Disability Policy

Statement of Intent

Hatfield Peverel Parish Council provides public services and functions and takes very seriously its responsibilities to comply with the requirements for disability equality. The Parish Council recognises its general duty to have due regard to promote disability equality in proportion to its relevance.

The Council will seek to:-
 Promote equality of opportunity between disabled persons and others
 Eliminate unlawful discrimination
 Eliminate harassment of disabled persons which relates to their disabilities
 Actively promote positive attitudes towards disabled persons
 Encourage participation by disabled persons in all aspects of public life
 Take steps to account for disabilities, recognising that this may involve treating disabled persons more favourably than other persons.
 Encourage the involvement of disabled people in policy-making

Legal Framework

The Disability Discrimination Act 1995 (DDA) as amended by DDA 2005 which came into effect on 4th December 2006, places a general duty on all local authorities to promote disability equality. It focuses on two main types of discrimination:
a) less favourable treatment
b) failure to make reasonable adjustments.

The Act makes it unlawful to discriminate against disabled people when providing goods facilities and services. There is a legal duty to make reasonable adjustments to ensure services are accessible. A service provider must take reasonable steps to:-

 Change a practice, policy or procedure which makes it impossible or unreasonably difficult for disabled persons to use a service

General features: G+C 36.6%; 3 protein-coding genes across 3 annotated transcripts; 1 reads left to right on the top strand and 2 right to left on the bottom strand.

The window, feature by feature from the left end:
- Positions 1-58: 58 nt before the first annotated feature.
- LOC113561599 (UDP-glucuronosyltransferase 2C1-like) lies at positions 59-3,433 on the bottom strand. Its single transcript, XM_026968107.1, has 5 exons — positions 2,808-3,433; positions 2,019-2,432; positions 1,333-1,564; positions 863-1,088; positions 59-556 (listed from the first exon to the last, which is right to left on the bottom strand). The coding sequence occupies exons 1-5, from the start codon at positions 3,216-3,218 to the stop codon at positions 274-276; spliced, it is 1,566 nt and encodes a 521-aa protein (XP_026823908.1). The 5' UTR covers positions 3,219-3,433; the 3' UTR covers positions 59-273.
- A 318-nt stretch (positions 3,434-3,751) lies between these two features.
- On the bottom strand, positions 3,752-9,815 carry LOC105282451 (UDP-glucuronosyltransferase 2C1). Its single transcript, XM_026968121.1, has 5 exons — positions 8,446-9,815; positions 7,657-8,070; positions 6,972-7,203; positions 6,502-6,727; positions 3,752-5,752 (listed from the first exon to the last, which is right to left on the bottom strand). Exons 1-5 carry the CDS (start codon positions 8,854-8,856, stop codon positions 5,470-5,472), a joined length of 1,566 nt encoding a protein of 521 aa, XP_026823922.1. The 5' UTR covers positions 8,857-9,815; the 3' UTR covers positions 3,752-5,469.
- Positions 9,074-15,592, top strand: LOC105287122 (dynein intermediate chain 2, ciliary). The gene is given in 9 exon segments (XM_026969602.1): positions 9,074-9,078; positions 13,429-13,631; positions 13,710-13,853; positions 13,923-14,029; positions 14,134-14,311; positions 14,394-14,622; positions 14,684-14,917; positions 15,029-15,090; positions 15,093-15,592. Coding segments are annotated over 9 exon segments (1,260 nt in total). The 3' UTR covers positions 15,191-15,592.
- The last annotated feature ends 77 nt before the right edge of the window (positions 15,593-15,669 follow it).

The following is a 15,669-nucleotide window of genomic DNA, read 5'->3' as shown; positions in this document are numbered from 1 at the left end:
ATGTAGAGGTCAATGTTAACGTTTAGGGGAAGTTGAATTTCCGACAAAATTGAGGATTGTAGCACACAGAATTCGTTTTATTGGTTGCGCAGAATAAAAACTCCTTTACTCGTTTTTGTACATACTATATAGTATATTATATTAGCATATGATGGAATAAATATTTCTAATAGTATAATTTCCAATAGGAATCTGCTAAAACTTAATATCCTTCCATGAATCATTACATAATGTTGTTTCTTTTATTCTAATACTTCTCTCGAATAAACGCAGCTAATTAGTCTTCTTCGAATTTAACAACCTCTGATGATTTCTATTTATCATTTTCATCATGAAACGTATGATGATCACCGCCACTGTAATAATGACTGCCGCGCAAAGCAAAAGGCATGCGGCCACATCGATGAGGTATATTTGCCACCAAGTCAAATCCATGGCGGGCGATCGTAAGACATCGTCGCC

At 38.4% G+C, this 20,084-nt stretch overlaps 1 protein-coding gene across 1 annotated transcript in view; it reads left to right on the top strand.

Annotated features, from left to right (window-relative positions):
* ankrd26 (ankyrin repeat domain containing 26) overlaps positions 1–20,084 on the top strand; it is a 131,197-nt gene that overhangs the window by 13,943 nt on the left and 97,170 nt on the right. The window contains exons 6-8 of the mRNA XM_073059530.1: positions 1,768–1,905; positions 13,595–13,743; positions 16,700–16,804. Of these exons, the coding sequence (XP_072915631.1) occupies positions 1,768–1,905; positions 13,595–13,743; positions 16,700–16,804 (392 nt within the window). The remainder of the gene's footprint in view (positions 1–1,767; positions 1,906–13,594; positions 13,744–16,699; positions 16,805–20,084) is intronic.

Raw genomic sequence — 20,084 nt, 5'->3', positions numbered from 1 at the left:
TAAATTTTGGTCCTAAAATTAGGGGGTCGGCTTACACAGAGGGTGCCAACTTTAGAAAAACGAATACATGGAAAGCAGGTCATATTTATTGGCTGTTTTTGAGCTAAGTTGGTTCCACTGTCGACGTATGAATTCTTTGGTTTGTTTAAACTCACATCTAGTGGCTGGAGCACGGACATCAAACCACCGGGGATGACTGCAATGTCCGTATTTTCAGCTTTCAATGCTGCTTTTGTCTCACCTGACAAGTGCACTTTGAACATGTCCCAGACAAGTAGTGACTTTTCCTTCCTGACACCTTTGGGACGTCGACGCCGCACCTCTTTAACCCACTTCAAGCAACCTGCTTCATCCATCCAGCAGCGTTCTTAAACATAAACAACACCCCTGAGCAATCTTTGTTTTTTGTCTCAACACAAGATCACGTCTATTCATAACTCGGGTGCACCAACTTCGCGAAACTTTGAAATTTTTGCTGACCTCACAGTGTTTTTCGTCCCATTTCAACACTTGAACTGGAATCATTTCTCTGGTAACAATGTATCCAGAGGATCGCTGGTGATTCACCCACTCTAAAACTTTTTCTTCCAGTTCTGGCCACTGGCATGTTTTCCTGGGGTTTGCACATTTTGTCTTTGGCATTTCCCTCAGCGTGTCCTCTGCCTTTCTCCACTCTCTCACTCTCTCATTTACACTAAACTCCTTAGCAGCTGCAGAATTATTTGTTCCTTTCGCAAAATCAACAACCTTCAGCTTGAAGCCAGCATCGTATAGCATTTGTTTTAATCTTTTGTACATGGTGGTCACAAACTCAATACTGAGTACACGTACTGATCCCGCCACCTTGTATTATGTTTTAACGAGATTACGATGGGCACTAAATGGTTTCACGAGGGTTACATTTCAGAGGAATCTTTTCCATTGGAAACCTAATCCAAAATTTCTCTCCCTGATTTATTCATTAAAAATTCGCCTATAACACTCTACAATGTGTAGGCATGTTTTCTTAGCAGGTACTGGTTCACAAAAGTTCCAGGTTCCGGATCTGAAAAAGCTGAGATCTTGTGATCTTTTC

 Provide an auxiliary aid or service which makes it easier for a disabled person to use services
 Remove, alter or provide a reasonable means of avoiding a physical feature which makes it difficult to use a service, or provide the service by a reasonable alternative method

The DDA 2005 places a general duty on local authorities not only to have due regard to disability equality when making future decisions, but to take action to tackle consequences of decisions made in the past which have failed to give due regard to disability equality.

Definition of Disability

The Council recognises that a disabled person is a person with an impairment which has a substantial and adverse impact on their normal day-to-day activities in one or more of the following categories:

 Mobility
 Manual dexterity
 Physical co-ordination
 Continence
 Ability to lift, carry, or otherwise move everyday objects
 Speech, hearing or eyesight
 Memory or ability to concentrate, learn or understand
 Perception of the risk of physical danger

Some conditions included in DDA are “progressive” whereas others, such as cancer, multiple sclerosis are counted as a disability from when they develop or are detected.
The DDA recognises disability as a mental or physical impairment which has a substantial and long-term adverse effect on ability to carry out normal day to day activities.

Issue 1
August 2008